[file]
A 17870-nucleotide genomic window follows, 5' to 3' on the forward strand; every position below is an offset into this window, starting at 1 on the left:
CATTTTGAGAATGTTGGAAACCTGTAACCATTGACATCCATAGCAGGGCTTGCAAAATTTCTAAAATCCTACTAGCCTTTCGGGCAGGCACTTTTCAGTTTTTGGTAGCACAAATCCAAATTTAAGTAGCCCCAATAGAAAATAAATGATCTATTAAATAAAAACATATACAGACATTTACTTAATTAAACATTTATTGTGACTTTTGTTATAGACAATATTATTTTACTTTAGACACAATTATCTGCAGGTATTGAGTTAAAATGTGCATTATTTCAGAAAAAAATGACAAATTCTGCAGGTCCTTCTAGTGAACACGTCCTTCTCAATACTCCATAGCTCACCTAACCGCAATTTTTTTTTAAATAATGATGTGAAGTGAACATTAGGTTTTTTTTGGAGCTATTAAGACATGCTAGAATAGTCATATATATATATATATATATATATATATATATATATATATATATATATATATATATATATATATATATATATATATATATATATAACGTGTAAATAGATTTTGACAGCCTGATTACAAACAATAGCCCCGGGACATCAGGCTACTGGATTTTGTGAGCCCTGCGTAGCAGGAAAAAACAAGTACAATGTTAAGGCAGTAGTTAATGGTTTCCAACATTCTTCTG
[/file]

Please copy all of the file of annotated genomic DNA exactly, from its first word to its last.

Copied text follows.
A 17870-nucleotide genomic window follows, 5' to 3' on the forward strand; every position below is an offset into this window, starting at 1 on the left:
CATTTTGAGAATGTTGGAAACCTGTAACCATTGACATCCATAGCAGGGCTTGCAAAATTTCTAAAATCCTACTAGCCTTTCGGGCAGGCACTTTTCAGTTTTTGGTAGCACAAATCCAAATTTAAGTAGCCCCAATAGAAAATAAATGATCTATTAAATAAAAACATATACAGACATTTACTTAATTAAACATTTATTGTGACTTTTGTTATAGACAATATTATTTTACTTTAGACACAATTATCTGCAGGTATTGAGTTAAAATGTGCATTATTTCAGAAAAAAATGACAAATTCTGCAGGTCCTTCTAGTGAACACGTCCTTCTCAATACTCCATAGCTCACCTAACCGCAATTTTTTTTTAAATAATGATGTGAAGTGAACATTAGGTTTTTTTTGGAGCTATTAAGACATGCTAGAATAGTCATATATATATATATATATATATATATATATATATATATATATATATATATATATATATATATATATATATATATATATATATATAACGTGTAAATAGATTTTGACAGCCTGATTACAAACAATAGCCCCGGGACATCAGGCTACTGGATTTTGTGAGCCCTGCGTAGCAGGAAAAAACAAGTACAATGTTAAGGCAGTAGTTAATGGTTTCCAACATTCTTCTG